We need to walk by faith, and not by sight.
Obey the Servant’s Voice
We are called to fear the Lord and obey the voice of His Servant. In this passage, we find four ways to apply this truth in our lives.
1) Fear the Lord
Isaiah asks, “Who is among you that fears the Lord?” To fear the Lord is to see God as the Almighty, all-knowing, Sovereign Judge of the Universe. Those who fear God have a reverence before Him. They do not speak flippantly about Him nor do they stand idly by while others blaspheme His name.
The fear of the Lord is the beginning of wisdom (Proverbs 9:10). When we fear the Lord, we fear we may offend Him. We fear His judgment knowing He can cast our soul into hell.
Fearing God is to find value and worth in God’s opinion and not caring about the verdict and acceptance of people. Those who fear God are God-pleasers and not people-pleasers. We are to hang the sign over our door which says, “as for me and my house, we shall serve the Lord” (Joshua 24:15).
2) Hear His voice
God commands that we listen to the words of Jesus. At the transfiguration, a voice comes from heaven and those standing nearby hear these words, "This is My Son, My Chosen One; listen to Him!” (Luke 9:35)
Jesus repeatedly tells us to listen to Him. He tells a crowd of people, "Listen to Me, all of you, and understand” (Mark 7:14). Throughout the gospels, Jesus repeats, “He who has ears to hear, let him hear.” (e.g., Matthew 11:15; 13:9; 13:16; Mark 4:9; Luke 8:8; 14:35). On the day of His crucifixion, Jesus tells Pilate, “Everyone who is of the truth hears My voice.” (John 18:37)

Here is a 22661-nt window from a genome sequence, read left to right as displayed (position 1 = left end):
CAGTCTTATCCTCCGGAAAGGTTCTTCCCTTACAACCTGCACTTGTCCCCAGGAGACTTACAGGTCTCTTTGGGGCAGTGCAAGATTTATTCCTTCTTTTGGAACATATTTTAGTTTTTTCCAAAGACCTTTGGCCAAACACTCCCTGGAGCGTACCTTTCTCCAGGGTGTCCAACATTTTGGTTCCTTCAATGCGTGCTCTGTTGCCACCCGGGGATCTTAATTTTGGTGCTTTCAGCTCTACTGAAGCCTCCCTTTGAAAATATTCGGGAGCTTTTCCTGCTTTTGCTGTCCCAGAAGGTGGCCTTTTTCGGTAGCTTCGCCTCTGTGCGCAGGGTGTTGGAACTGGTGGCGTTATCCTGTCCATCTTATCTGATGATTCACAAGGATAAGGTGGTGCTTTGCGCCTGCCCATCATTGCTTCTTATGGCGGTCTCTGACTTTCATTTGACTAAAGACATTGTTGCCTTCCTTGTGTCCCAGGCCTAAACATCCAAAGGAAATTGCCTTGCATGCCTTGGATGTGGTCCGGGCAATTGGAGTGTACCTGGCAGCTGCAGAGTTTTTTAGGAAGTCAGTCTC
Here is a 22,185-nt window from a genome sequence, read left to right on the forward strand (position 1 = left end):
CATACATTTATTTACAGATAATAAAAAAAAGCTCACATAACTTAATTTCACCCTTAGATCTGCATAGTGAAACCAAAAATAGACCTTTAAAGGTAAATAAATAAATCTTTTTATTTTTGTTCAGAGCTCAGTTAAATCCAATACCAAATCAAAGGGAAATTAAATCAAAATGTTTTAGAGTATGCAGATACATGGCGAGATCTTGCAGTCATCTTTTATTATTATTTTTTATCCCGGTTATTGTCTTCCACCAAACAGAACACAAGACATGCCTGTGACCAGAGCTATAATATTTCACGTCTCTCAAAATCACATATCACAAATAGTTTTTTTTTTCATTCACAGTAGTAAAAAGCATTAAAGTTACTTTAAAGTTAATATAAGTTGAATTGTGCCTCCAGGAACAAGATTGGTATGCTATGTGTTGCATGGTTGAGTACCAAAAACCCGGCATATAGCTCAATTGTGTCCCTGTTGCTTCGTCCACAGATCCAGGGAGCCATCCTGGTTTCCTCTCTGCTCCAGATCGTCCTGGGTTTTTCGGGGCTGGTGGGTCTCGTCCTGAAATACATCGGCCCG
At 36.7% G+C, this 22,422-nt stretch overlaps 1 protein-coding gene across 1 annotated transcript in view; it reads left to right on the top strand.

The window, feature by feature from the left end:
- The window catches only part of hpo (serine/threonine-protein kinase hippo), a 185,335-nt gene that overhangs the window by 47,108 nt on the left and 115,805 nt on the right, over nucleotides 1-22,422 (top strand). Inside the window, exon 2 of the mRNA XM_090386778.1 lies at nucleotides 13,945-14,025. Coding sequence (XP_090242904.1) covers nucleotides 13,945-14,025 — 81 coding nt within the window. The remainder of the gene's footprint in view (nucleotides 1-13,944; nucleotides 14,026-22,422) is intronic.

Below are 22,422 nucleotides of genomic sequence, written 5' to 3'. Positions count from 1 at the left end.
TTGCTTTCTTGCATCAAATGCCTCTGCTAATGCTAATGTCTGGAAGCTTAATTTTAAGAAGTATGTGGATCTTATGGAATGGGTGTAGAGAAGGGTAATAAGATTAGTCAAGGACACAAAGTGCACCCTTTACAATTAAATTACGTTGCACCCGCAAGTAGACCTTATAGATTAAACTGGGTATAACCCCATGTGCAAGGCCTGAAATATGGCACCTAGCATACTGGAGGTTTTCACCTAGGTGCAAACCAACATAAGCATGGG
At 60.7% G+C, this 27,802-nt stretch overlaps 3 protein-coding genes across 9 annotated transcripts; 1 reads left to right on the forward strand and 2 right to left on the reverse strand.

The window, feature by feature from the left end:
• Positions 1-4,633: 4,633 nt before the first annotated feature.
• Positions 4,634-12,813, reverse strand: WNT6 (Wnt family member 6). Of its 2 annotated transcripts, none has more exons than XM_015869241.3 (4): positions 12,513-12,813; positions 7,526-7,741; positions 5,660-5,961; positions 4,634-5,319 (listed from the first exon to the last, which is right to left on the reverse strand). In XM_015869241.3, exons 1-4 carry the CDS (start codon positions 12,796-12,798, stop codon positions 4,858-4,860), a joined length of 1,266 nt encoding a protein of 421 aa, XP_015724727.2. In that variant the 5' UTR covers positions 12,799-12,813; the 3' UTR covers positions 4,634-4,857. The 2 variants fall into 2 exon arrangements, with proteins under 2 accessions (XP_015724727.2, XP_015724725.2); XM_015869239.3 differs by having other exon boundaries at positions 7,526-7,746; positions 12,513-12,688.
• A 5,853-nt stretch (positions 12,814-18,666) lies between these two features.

Either we walk through life listening to the voice of Jesus, or we walk through life ignoring Jesus while listening to the other voices of this world. There is not a third choice.
3) Obey His voice
Listening to the voice of Jesus requires obedience. It does no good to listen, and not obey. Jesus said, “My sheep hear My voice, and I know them, and they follow Me” (John 10:27).
Jesus gives a parable about listening and acting on His words. He says that everyone who hears His words and acts on them is compared to a wise man who builds his house on the rock. All those who hear His words, and does not act on them, is like a foolish man who builds his house on the sand (Matthew 7:24, 26).
Obeying is not easy, but it is necessary. If we desire to be wise, we need to obey Christ.
4) Trust the Lord God
Fearing the Lord and obeying the voice of His Servant is a pursuit of complete trust. There is no middle ground. Many Christians try to live by walking with a torch in one hand while they hold a Bible in the other. They listen to the voice of Jesus and listen to the voices in the world. After listening to both, they decide which voice will best suit their fancy.
Walking with a bible in one hand and a torch from this world in the other is not a picture of trust in God. It is a picture of trusting yourselves. When we hold both, we think we have the wisdom to choose between the voices and decide what is best for their life. We cannot pick what situations we will follow Jesus. If He is not Lord of all, then He is not Lord at all.
There is only one choice, and that choice is to listen only to the voice of Jesus and act on His words.
We live in a scary world filled with terror, evil, corruption, sickness, and death. Living in this world is like living in a dark, terrifying cave. Our church is facing many difficult challenges. We have relationship challenges, health challenges, temptations, and many other challenges trying to separate us from God. Each challenge is a test of our faith. Will cancer draw us closer to God’s voice or further away? Will the death of a baby draw us closer or further from God? Will marriage troubles and relationship difficulties bring us closer or further from God’s voice?
There is only one way we may survive in this dark cave called life, and that is to listen to the voice of Jesus. Fear the Lord. Listen to Jesus’ voice. Obey His voice. And, trust God to bring you to His kingdom of eternal light.